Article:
The Ridge and Hull fires, burning in the ponderosa pine forests near Tusayan and the Grand Canyon, are not behaving the way people have come to expect of wildfires in the middle of June. Yet, both lightning-caused fires are burning as they naturally should in this fire-adapted ecosystem: moving slowly but steadily across the forest floor at lower intensity, removing hazardous fuels and promoting healthy vegetation.
Overall, the Hull and Ridge fires are expected to grow in size given the longer-term weather forecast, available fuels, and terrain. Fire activity was minimal yesterday due to higher humidity. Activity will likely increase over the weekend and into next week.
Wildfires do not come with an end date. Fire managers will manage the Hull and Ridge fires within designated areas as long as the fires continue burning in this manner and conditions allow crews to safely do so.
Crews on scene are patrolling, collecting data on fire behavior and on-the-ground conditions, and preparing roads and other natural control features by clearing any brush and conducting burnout operations to create perimeters around the designated areas within which the fires may burn. Many other specialists are actively involved in the management of these incidents. A meteorologist is providing current and forecast weather information, an air resource advisor is monitoring and modeling smoke production and dispersal, and wildlife biologists, botanists, and archaeologists are helping to ensure that natural and cultural resources are protected.
Smoke may be visible from various forest roads in and around the vicinity of these locations including Highway 180 and State Route 64. Within the park, smoke impacts may be most significant along Desert View Drive. If fire activity increases, smoke would also increase. Fire managers will keep the public informed of any potential smoke impacts. AirNow.gov contains a wealth of information about smoke and air quality in your area.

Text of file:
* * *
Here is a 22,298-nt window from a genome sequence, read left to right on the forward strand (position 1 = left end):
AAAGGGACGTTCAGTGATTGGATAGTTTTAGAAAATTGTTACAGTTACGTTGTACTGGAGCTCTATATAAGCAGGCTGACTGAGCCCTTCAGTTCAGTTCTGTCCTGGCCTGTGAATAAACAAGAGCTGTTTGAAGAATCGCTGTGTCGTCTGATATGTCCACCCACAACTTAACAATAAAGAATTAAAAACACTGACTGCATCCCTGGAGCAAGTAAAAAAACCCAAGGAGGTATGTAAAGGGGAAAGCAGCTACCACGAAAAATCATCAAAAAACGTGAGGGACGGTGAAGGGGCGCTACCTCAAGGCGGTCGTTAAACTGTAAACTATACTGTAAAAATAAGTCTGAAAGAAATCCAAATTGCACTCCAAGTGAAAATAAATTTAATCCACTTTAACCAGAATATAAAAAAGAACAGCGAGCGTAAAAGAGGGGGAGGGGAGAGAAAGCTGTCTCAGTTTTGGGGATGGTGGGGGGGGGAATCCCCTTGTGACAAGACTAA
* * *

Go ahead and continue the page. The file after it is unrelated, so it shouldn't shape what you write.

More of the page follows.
At this time, no direct impacts to developed areas in the nearby communities are anticipated.
Fire personnel and vehicles will be visible to the public. Motorists and visitors are asked to avoid active hot areas and are reminded to use caution and drive with heightened awareness when passing through any fire vicinity.
- Lightning caused; discovered June 4.
- Located approximately 7 miles southeast of Tusayan along forest road 302 near Skinner Tank.
- 611 acres, generally moving south along Skinner Ridge
Hull Fire (co-managed by the Forest Service and Grand Canyon National Park):
- Lightning caused; discovered June 4
- Located near Lower Hull Tank and Hull Cabin along the Kaibab National Forest and Grand Canyon National Park boundary just northeast of the Grand View Lookout and east of Grandview Point.
- 359 acres, spreading in a northerly direction.
The Kaibab National Forest is one of many fire-adapted ecosystems. Its vibrancy and resilience relies on fire occurring in approximately 10-year intervals. Decades of fire suppression, drought, and disease have resulted in an abundance of fuels, which leaves the forest vulnerable to more dangerous high-severity wildfires that can devastate watersheds, destroy wildlife habitat, and risk lives. In addition to reducing hazardous fuels, fire is also the mechanism for recycling nutrients into the soils which promote vegetation, like the composting and mulching process in humid environments.
Hull and Ridge are prime examples of how fire can behave when it occurs in natural return intervals as fire treatments have occurred both areas, most recently with the Lower Fire in 2011 (Hull) and a prescribed fire in 2012 (Ridge). Without an overabundance of accumulated fuels, the Hull and Ridge fires’ flame lengths and rate of spread are lower and smoke is significantly less than a destructive wildfire.
The unique weather of the 2023 has allowed forest managers to use the entire suite of fuels management strategies well into the summer months. So far this year, the Williams and Tusayan Ranger Districts completed over 26,500 acres of prescribed fire, including several thousand acres directly adjacent to communities. Now in June, the continuing cooler weather and higher humidity are contributing to fire managers’ ability to manage lightning-caused wildfires for forest health objectives.
These efforts align with the Forest Service’s 10-year Wildfire Crisis Strategy which aims to increase the use of fire on the landscape as well as other treatments to improve forest resiliency for generations to come.
Additional information can be found on the Kaibab NF website, Twitter, Facebook, Flickr, by calling the Fire Information Hotline at 928-635-8311 or contacting local ranger stations.